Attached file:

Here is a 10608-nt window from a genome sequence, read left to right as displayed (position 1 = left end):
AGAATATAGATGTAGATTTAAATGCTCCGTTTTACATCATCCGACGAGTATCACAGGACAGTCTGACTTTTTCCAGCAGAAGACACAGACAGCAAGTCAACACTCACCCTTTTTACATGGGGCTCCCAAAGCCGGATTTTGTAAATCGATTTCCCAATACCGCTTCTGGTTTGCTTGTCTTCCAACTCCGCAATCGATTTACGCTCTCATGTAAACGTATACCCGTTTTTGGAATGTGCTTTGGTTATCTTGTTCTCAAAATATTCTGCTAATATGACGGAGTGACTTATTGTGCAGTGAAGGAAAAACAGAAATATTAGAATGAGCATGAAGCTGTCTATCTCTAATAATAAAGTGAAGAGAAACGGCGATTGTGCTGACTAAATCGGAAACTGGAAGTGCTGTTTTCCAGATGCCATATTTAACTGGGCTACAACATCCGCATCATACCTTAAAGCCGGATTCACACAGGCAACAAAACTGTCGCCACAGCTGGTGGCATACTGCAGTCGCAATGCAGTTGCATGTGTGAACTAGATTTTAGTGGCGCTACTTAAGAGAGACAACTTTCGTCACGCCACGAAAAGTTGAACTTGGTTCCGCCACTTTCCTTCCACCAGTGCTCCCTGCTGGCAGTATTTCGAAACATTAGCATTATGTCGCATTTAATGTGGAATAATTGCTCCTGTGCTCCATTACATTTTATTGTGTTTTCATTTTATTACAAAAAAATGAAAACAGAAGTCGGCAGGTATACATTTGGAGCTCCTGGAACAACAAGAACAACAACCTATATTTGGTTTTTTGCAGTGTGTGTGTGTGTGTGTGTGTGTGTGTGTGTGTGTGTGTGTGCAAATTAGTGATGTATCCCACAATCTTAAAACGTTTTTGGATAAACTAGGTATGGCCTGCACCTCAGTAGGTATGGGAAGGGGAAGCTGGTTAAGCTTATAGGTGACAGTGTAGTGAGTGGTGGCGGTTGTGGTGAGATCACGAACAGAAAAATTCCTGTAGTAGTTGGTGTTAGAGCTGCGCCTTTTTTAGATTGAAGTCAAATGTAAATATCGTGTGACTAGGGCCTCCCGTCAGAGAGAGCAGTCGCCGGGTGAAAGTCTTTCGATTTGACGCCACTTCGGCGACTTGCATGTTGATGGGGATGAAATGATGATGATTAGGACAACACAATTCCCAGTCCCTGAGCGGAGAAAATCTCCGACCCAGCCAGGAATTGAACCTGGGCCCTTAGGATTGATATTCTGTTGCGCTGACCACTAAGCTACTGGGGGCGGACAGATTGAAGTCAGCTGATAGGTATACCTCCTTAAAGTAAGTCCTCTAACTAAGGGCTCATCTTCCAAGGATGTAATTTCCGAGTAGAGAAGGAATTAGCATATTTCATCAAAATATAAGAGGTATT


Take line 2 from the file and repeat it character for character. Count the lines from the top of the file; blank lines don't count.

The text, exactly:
AGAATATAGATGTAGATTTAAATGCTCCGTTTTACATCATCCGACGAGTATCACAGGACAGTCTGACTTTTTCCAGCAGAAGACACAGACAGCAAGTCAACACTCACCCTTTTTACATGGGGCTCCCAAAGCCGGATTTTGTAAATCGATTTCCCAATACCGCTTCTGGTTTGCTTGTCTTCCAACTCCGCAATCGATTTACGCTCTCATGTAAACGTATACCCGTTTTTGGAATGTGCTTTGGTTATCTTGTTCTCAAAATATTCTGCTAATATGACGGAGTGACTTATTGTGCAGTGAAGGAAAAACAGAAATATTAGAATGAGCATGAAGCTGTCTATCTCTAATAATAAAGTGAAGAGAAACGGCGATTGTGCTGACTAAATCGGAAACTGGAAGTGCTGTTTTCCAGATGCCATATTTAACTGGGCTACAACATCCGCATCATACCTTAAAGCCGGATTCACACAGGCAACAAAACTGTCGCCACAGCTGGTGGCATACTGCAGTCGCAATGCAGTTGCATGTGTGAACTAGATTTTAGTGGCGCTACTTAAGAGAGACAACTTTCGTCACGCCACGAAAAGTTGAACTTGGTTCCGCCACTTTCCTTCCACCAGTGCTCCCTGCTGGCAGTATTTCGAAACATTAGCATTATGTCGCATTTAATGTGGAATAATTGCTCCTGTGCTCCATTACATTTTATTGTGTTTTCATTTTATTACAAAAAAATGAAAACAGAAGTCGGCAGGTATACATTTGGAGCTCCTGGAACAACAAGAACAACAACCTATATTTGGTTTTTTGCAGTGTGTGTGTGTGTGTGTGTGTGTGTGTGTGTGTGTGTGTGTGCAAATTAGTGATGTATCCCACAATCTTAAAACGTTTTTGGATAAACTAGGTATGGCCTGCACCTCAGTAGGTATGGGAAGGGGAAGCTGGTTAAGCTTATAGGTGACAGTGTAGTGAGTGGTGGCGGTTGTGGTGAGATCACGAACAGAAAAATTCCTGTAGTAGTTGGTGTTAGAGCTGCGCCTTTTTTAGATTGAAGTCAAATGTAAATATCGTGTGACTAGGGCCTCCCGTCAGAGAGAGCAGTCGCCGGGTGAAAGTCTTTCGATTTGACGCCACTTCGGCGACTTGCATGTTGATGGGGATGAAATGATGATGATTAGGACAACACAATTCCCAGTCCCTGAGCGGAGAAAATCTCCGACCCAGCCAGGAATTGAACCTGGGCCCTTAGGATTGATATTCTGTTGCGCTGACCACTAAGCTACTGGGGGCGGACAGATTGAAGTCAGCTGATAGGTATACCTCCTTAAAGTAAGTCCTCTAACTAAGGGCTCATCTTCCAAGGATGTAATTTCCGAGTAGAGAAGGAATTAGCATATTTCATCAAAATATAAGAGGTATT